Never Let Me Go, Mark Romanek, 105 mins (12A)<br/>Paul, Greg Mottola, 105 mins (15)

Whichever way you chop it, this is less than the sum of its body parts
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The Independent Culture

On one level, Never Let Me Go consists of a love triangle between two girls and a boy who attend the same boarding school.

At first, we see them as children in 1979, but as the years go by, they grow into teenagers played by Carey Mulligan, Keira Knightley and Andrew Garfield, who reunite years later as adults. But there's something subtly sinister about their upbringings. The children have letters for surnames. They never mention their parents. The friends, it appears, live in a world that, in some fundamental way, is different from ours.

If you don't want to know the key difference, stop reading now – although as it's spelt out within the film's first 25 minutes, this isn't that much of a spoiler. Here it is, anyway: the three friends and their classmates are all clones, created and raised to donate vital organs to anyone who needs them. They all know and accept their fate, as does society as a whole.

The notion that nobody would question such a system is inspired, and it enhances the film's Orwellian, not-quite-right atmosphere. But it's also ludicrous. A school full of well-spoken, educated children who are willing to be chopped to pieces? Really? For a science-fiction conceit to have any resonance, we have to believe that we'd react in much the same way as the characters do in their situation. Never Let Me Go fails that test. Michael Bay's action movie, The Island, had a comparable concept, but its donor-clones were kept in a secret laboratory where they were at the disposal of super-rich clients. And despite all the exploding helicopters, it was more logical than Never Let Me Go.

Still, the film is based on Kazuo Ishiguro's novel, and considering how much acclaim was heaped on the book, some people must be able to overlook its fundamental absurdity. I'd also concede that this is a lyrical, evocative adaptation. But Never Let Me Go doesn't leave you pondering the human condition, as some fans have claimed, because no one in it behaves like a human being.

Paul stars Simon Pegg and Nick Frost as science-fiction fanatics Graeme and Clive, who are on a road trip through the American Midwest when a little greenish man from outer space hitches a ride in their camper van. A life-changing experience? Well, no. Graeme and Clive start the film as two decent, cheerful friends. They meet a decent, cheerful, friendly alien (a computer-generated Gollum voiced by Seth Rogen, the world's least-versatile actor). And soon they're joined by a woman (Kristen Wiig) who quickly becomes decent, cheerful and friendly, too. True, there are FBI agents on their trail, but Paul – which Pegg and Frost co-wrote – is too cosy to be very exciting. It's less Hot Fuzz than warm and fuzzy.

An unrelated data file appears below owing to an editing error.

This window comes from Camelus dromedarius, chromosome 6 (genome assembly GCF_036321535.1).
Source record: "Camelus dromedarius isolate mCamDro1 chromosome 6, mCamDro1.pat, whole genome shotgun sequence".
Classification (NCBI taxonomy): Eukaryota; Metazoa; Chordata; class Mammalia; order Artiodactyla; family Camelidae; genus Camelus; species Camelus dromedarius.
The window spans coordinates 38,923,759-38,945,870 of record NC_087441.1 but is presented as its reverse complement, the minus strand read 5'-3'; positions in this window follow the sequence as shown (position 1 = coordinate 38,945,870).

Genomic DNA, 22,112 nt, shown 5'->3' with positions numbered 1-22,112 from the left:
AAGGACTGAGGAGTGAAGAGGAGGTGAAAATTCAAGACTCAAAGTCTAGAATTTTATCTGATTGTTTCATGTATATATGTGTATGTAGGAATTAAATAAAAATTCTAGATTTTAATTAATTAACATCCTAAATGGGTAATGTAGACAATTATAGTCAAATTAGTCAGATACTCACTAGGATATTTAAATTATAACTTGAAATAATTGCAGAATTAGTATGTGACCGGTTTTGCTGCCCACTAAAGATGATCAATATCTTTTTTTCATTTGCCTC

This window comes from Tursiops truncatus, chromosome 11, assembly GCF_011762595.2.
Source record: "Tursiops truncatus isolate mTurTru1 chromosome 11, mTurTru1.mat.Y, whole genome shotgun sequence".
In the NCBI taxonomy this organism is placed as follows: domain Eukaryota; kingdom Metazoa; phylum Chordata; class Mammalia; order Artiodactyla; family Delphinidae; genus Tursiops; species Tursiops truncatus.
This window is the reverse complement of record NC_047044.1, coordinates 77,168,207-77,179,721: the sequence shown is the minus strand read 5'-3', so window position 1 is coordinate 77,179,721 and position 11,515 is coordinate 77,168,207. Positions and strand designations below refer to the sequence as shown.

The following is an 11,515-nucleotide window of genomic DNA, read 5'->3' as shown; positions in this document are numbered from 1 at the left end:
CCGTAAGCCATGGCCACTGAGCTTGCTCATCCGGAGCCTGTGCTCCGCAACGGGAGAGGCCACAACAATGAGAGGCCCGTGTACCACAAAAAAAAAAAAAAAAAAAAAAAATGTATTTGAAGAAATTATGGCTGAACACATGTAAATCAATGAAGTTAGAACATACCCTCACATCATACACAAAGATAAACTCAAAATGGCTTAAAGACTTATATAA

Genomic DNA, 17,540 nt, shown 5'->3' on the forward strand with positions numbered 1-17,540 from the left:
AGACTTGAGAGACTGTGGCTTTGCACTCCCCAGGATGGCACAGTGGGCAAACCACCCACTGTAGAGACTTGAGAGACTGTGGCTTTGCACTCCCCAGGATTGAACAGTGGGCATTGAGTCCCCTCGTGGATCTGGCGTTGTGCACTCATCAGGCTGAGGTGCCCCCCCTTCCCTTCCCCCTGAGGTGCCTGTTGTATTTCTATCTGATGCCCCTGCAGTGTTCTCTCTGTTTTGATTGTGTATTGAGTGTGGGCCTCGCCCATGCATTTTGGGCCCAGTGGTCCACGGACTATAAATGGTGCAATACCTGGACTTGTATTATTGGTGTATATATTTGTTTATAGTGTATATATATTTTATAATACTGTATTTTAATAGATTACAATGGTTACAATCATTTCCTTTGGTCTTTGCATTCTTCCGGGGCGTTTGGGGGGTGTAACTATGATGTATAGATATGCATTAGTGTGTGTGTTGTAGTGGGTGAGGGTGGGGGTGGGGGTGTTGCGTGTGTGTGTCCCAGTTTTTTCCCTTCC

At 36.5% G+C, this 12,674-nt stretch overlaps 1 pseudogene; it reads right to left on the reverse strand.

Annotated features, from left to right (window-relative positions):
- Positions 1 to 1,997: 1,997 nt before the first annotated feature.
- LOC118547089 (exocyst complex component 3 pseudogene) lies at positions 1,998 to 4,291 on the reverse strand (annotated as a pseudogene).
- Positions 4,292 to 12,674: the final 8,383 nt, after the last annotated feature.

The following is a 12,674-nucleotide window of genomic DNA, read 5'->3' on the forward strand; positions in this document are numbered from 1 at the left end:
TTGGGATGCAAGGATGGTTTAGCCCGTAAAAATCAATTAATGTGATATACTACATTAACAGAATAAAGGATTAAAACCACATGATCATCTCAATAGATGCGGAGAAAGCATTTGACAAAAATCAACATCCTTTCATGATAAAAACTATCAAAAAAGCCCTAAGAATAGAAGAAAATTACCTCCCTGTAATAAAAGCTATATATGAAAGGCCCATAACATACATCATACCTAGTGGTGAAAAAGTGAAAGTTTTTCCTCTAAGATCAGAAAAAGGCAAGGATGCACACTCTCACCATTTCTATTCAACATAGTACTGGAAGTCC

There's one bold, but swiftly dispensed-with contention that sufficient education can quash anyone's religious beliefs, but otherwise the film is surprisingly unoriginal. Even the idea that an alien might smoke dope is familiar from the posters on countless student walls, and everything else is familiar from E.T. and Race to Witch Mountain – everything, that is, except for all the swearing. Like Rogen's last film, The Green Hornet, Paul isn't the genre-twisting comedy I'd hoped for, but a pleasant, well-crafted children's film that's been crammed with enough rude words to stop children seeing it.

Next Week:

Nicholas Barber braces himself for Confessions, Japan's dark entrant for the Best Foreign Film Oscar

Also Showing: 13/02/2011

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Powerful road movie set in the aftermath of the invasion of Iraq and deposing of Saddam Hussein. A Kurdish boy and his grandmother travel the country in search of his missing father.

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